Ivory piece shows Dakshinakali standing on Lord Siva placed on a low pedestal. Her four armed shows varada mudra, Abhaya mudra, kadaga and human head. She is bedecked with human head garland, human hand apron, beads necklace, crown bangle and anklets.

Goddess Kali and an Ivory Chalchitra (20th Century)Indian Museum, Kolkata

Goddess Kali with Chalchitra
Ivory piece depicting goddess Kali and an ivory chalchitra at the back.

Devi Durga or Jagaddhatri (20th Century)Indian Museum, Kolkata

Devi Durga or Jagaddhatri
Devi Durga or Jagaddhatri sitting on her mount the lion with a child on her lap.

Goddess Ganga seated on her Vahana-Makara (19th Century (1892))Indian Museum, Kolkata

Goddess Ganga seated on her Vahana-Makara
This painting shows Goddess Ganga is sitting on makara on padmasana. The word Ganga etymologically means that which emerges (ga) from the sky (gam). She is divine river that flows down to the earth from the heaven. Ganga water has always been considered as liquid medicine(Gangani pathyam or Himavat prabhava pathyah punya). She is considered sacred. Personified as a goddess, Ganga is worshiped by Hindus who believe that bathing in the river causes the remission of sins and facilitaes liberation from the cycle of life and death. Pilgrims travel long distances to immerse the ashes of their kin in the waters of ganges, bringing their sprits closer to nirvana. There are several beliefs that give various versions of the birth of Ganga. According to one version, the sacred water in Brahma's Kamandalu (water vessel) became personified as a maiden, Ganga. According to Vaishnavite legend, Brahma had reverently washed the feet of Vishnu and collected this water in his Kamandalu. According to yet a third version, Ganga was the daughter of Himvat, king of the mountains, and his consort Mena; she was thus a sister of the goddess Parvati. Every version declares that she was raised in the heavens, under the tutelage of Brahma.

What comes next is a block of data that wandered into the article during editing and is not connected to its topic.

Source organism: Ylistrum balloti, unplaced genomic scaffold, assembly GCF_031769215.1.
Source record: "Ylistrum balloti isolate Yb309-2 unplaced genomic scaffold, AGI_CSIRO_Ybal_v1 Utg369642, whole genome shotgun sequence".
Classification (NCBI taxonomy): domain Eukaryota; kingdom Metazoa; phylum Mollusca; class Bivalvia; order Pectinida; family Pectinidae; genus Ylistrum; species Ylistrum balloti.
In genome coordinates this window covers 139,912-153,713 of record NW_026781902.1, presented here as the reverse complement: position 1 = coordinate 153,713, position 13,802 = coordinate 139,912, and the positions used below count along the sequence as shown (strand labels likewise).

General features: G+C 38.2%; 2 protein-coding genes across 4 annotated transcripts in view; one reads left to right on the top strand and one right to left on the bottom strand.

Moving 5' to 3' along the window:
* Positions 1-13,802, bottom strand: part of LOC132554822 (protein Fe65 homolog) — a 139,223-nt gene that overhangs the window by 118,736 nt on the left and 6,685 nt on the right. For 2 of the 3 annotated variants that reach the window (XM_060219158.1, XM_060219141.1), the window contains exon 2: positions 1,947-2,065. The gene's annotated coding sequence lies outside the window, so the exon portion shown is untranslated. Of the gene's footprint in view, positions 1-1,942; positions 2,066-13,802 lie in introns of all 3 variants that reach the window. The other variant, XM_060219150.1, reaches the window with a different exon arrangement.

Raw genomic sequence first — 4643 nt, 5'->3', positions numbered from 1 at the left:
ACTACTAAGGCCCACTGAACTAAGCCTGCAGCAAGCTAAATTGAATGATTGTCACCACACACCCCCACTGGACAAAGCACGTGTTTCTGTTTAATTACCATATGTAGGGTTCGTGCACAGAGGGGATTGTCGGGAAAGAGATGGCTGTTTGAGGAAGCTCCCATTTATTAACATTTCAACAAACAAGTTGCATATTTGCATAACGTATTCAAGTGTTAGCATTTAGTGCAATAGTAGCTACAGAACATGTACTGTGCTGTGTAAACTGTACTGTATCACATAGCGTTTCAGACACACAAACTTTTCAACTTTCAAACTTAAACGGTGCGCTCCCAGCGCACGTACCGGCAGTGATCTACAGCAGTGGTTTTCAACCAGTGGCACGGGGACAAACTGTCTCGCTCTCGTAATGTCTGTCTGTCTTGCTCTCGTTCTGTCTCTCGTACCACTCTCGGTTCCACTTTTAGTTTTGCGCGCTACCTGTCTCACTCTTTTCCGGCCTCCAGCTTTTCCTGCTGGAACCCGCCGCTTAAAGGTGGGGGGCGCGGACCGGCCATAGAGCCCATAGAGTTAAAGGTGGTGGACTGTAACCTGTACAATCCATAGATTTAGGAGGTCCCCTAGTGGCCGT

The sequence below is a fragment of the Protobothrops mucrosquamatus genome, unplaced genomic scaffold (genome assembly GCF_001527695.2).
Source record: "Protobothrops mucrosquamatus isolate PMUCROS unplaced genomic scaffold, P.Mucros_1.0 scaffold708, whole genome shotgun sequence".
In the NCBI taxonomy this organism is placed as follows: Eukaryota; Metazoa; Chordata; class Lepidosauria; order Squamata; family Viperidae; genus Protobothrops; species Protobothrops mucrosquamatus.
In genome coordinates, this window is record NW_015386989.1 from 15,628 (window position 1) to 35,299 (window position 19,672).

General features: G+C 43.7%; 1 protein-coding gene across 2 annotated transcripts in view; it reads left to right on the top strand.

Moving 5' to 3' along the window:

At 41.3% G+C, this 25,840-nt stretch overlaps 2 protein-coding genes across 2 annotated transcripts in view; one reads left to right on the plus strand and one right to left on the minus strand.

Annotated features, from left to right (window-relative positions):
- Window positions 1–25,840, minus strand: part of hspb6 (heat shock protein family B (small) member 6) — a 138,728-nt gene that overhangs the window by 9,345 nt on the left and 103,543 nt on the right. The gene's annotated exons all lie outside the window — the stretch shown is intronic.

Goddess Jagadhatri (19th Century)Indian Museum, Kolkata

Goddess Jagadhatri
The chromolithograph depicts goddess Jagadhatri wondering amongst mountains riding atop a brown lion.

Dakshina Kali (19th Century)Indian Museum, Kolkata

Dakshina Kali
The chromolithograph depicting Dakshina Kali standing on lord Siva, holding Khada (weapon used for sacrifice.) and a head of demon with blood dripping, standing in between massacore of battlefield, while her both right hands represents the Abhaya mudra and varada mudra.

Goddess Tara (19th Century)Indian Museum, Kolkata

Goddess Tara
The chromolithograph depicting 'Tara' with four hands standing on lord Siva. The right hands holding full bloomed lotus and kapala, while the left hands holding khadagas (the sacrificial weapon). She is wearing skull garland and crown along with snake ornaments standing in the midst of crematorium ground.

Mask of Bhadrakali (20th Century)Indian Museum, Kolkata

Mask of Bhadrakali
It is a wooden mask of Goddess Bhadrakali, a female deity, carved out of a single piece of wood. The mask has red coloured crown on the head.

Mask of Kali (20th Century)Indian Museum, Kolkata

Mask of Kali
The mask is highly decorated. Red coloured marks are present on the eye brows below the cheeks and on the side of the oral cavity. Deeply dentate red crown on head, large decorated ears, exposed teeth (upper jaw) with protruded tongue firmly held between the teeth and lower lip are the features of the mask. The nose and tongue are made of papier- mache. This mask is used in "Kali nach" mask dance.

Credits: Story

Sponsoring Institution: Indian Museum, Kolkata

Chief Co-Ordinator: Dr. Jayanta Sengupta

Exhibition prepared by:
Dr. Mita Chakrabarty
Dr. Nita Sengupta
Shri Tushar Nath Roychowdhury
Shri Satyakam Sen
Smt. Shrabanti Sardar

Photographs by: Photography Unit

Credits: All media
The story featured may in some cases have been created by an independent third party and may not always represent the views of the institutions, listed below, who have supplied the content.